Found 5 Results Sorted by Case Date
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Vermont – Emergency Medicine – Suspected Ventricular Tachycardia Not Addressed In A Patient With Respiratory Distress, Fever, And An Elevated Heart Rate



On 2/6/2013 a patient’s father contacted EMS (emergency medical services) because his son had respiratory distress, fever, and an elevated heart rate.

EMS documented a heart rate of 278 and performed a pre-hospital EKG because ventricular tachycardia (VTach) was a concern.  EMS contacted the hospital to report vital signs and their impression of VTach.

The patient presented to the emergency department at 11:29 p.m.  The patient was triaged at 11:42 p.m. and a pulse of 245, blood pressure of 53/39, and a temperature of 101.02 were recorded.  An EKG was performed at 11:43 p.m.  The results were shown to the ED physician at 11:47 p.m.

The ED physician’s notes state that at 12:13 a.m. the patient was examined.  It was documented that the ED physician suspected the patient was in VTach, but no therapy was administered.

The ED physician then contacted the on-call cardiologist, who advised the ED physician to treat the patient for probable sepsis with fluids and Tylenol.  The ED physician then ordered IV antibiotics and spoke to a critical care physician about transfer of the patient.

At 12:29 a.m. the patient had a ventricular fibrillation cardiac arrest.  He was treated with various medications but no shock was given.  At 12:45 a.m. the patient was pronounced dead.

The Board concluded that the ED physician be reprimanded, complete 15 hours of continuing education on Advanced Cardiac Life Support, and pay a fine of $1000.

State: Vermont


Date: September 2017


Specialty: Emergency Medicine, Cardiology


Symptom: Shortness of Breath, Fever, Palpitations


Diagnosis: Cardiac Arrhythmia


Medical Error: Improper treatment, Delay in proper treatment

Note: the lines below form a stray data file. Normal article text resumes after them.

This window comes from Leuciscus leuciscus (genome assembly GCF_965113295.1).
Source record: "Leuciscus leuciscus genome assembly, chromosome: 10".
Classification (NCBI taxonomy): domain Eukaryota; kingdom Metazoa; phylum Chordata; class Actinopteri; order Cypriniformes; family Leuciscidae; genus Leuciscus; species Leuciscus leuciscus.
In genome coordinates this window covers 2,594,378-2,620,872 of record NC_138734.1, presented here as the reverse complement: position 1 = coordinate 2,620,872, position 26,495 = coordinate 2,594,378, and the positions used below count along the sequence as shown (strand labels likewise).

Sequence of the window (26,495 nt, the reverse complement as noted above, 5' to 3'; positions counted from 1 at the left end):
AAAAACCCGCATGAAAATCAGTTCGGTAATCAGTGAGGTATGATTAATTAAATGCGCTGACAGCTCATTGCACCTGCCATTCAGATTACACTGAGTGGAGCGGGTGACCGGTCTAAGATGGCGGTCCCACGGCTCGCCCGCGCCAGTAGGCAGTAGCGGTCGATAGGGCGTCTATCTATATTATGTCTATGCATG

Significant Outcome: Death


Case Rating: 3


Link to Original Case File: Download PDF



Vermont – Family Practice – Oversight In Anorexia Nervosa Monitoring



A patient was treated by a family practitioner from May 2012 to September 2012.

On the first office visit, the patient presented with symptoms and behaviors that met the DSM-IV criteria of anorexia nervosa, as well as the National Institute for Mental Health criteria of Pediatric Acute Neuropsychiatric Syndrome (PANS).  The patient’s medical records from the patient’s prior primary care physician included a diagnosis of anorexia nervosa and a prior recommendation for inpatient mental health treatment for anorexia.

The family practitioner made the following diagnoses:  systemic inflammatory syndrome with multi-systemic symptoms and marked neuropsychiatric dysfunction with probable underlying infectious triggers; PANS (Pediatric Acute Neuropsychiatric Syndrome); and probable PITANDs (Pediatric Infection-Triggered Autoimmune Neuropsychiatric Disorders).  Anorexia nervosa was not documented as a primary or differential diagnosis.  The family practitioner indicated that he considered the possibility of a purely behavioral syndrome like anorexia nervosa, but felt that the patient’s anorexia was “part of a more complex multi-system picture.”

The family practitioner based his diagnosis on the patient’s history and symptoms meeting the diagnostic criteria for PANS, testing positive to three infectious agents, and an initial response positive response to PITANDs treatment, in addition to a lack of positive response to anorexia nervosa focused management with the patient’s prior primary care physician and other consultants.

The family practitioner saw the patient on three occasions over a four month period, which the Board believes is inadequate for management of anorexia for an adolescent.  The family practitioner relied on his nurse to call the patient on weekly updates and weight checks.

In addition to three office visits, the family practitioner’s treatment included ordering numerous blood tests, and the prescribing of medications, antibiotics, herbal supplements, and vitamins for the infection etiologies and the inflammatory conditions.  However, he did not prescribe any medications for the treatment of anorexia nervosa. While the family practitioner believed that the patient was being treated by his primary care physician, this was not confirmed with any other provider, and the family practitioner did not communicate directly with any other provider beyond sending his initial office visit note and lab results to the patient’s primary care physician.

The Board judged the family practitioner’s medical records and communication with the patient’s primary care physician concerning his treatment of the patient were inadequate. The family practitioner’s office notes did not document past surgical and family history, temperature, height, BMI calculation, and growth curve charting.